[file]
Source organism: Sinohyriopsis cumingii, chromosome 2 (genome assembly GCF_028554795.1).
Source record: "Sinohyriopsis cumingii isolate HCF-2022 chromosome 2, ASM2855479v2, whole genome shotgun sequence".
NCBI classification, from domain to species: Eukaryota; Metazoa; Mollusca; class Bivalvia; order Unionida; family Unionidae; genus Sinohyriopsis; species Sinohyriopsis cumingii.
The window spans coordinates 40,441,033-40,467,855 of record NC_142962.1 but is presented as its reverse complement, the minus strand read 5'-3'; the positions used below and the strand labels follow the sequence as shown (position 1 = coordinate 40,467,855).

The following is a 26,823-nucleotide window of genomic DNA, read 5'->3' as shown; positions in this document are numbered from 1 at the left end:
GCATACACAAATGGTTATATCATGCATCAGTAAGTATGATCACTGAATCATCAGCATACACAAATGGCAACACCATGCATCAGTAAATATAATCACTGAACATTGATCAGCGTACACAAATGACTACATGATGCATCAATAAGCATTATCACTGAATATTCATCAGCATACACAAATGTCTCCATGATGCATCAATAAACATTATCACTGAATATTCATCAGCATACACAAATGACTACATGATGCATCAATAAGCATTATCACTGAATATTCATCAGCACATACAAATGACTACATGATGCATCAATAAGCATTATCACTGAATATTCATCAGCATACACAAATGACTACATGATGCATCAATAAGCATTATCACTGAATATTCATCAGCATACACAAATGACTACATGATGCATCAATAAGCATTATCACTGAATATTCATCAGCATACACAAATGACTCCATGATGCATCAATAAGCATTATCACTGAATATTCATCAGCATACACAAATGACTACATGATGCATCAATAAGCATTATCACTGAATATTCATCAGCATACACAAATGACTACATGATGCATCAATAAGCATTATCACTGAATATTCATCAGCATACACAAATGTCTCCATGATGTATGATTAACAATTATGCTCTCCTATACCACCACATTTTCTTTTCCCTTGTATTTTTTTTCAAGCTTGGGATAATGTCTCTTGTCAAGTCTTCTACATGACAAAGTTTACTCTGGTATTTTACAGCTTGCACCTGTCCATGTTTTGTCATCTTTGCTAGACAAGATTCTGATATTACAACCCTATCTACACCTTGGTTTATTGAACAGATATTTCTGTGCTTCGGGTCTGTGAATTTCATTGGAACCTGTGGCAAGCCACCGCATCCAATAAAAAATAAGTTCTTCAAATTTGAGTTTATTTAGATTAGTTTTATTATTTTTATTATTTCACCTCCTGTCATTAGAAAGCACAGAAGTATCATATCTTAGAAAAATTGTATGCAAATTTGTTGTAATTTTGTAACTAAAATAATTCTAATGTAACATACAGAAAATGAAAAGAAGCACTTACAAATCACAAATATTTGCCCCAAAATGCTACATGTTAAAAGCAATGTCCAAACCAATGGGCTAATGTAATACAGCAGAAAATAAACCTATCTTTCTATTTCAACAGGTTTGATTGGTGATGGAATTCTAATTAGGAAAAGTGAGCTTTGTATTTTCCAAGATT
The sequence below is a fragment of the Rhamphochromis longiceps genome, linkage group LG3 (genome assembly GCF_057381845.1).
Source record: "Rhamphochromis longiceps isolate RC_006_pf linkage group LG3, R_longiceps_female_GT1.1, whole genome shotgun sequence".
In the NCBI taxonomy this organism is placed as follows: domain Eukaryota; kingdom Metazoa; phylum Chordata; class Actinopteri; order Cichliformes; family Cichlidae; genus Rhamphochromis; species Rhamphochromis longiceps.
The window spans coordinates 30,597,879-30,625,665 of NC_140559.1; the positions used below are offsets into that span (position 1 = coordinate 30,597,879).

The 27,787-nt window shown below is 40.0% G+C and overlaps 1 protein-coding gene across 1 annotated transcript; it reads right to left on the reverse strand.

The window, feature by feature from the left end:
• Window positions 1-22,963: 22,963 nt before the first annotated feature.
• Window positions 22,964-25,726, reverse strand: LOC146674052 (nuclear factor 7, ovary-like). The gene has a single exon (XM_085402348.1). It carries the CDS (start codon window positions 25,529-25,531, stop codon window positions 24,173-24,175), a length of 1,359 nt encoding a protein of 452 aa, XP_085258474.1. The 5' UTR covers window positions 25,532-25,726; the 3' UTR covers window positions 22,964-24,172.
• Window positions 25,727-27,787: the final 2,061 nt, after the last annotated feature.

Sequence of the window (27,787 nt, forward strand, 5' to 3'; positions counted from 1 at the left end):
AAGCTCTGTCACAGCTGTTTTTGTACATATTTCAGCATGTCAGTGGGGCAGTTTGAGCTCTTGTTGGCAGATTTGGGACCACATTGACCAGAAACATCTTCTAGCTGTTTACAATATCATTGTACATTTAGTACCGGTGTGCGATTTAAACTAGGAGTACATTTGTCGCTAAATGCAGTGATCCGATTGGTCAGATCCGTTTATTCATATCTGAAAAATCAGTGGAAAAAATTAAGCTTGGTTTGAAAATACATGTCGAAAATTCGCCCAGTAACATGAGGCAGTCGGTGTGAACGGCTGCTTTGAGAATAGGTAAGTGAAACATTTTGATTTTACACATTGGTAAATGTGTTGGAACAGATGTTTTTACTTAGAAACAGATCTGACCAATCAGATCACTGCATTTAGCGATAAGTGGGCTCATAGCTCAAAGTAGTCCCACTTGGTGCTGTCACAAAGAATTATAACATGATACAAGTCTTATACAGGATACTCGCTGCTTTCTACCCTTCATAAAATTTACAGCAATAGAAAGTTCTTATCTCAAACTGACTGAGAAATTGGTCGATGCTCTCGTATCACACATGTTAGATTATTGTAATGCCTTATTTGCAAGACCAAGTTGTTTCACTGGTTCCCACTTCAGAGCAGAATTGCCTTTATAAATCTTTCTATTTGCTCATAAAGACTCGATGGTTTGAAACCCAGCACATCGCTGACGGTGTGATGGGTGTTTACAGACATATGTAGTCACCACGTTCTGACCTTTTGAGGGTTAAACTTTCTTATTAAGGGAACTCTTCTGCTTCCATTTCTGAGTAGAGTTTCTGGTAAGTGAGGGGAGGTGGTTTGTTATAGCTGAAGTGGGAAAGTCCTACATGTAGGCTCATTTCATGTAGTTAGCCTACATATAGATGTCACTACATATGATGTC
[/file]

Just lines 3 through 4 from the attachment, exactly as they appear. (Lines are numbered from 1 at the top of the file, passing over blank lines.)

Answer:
NCBI classification, from domain to species: Eukaryota; Metazoa; Mollusca; class Bivalvia; order Unionida; family Unionidae; genus Sinohyriopsis; species Sinohyriopsis cumingii.
The window spans coordinates 40,441,033-40,467,855 of record NC_142962.1 but is presented as its reverse complement, the minus strand read 5'-3'; the positions used below and the strand labels follow the sequence as shown (position 1 = coordinate 40,467,855).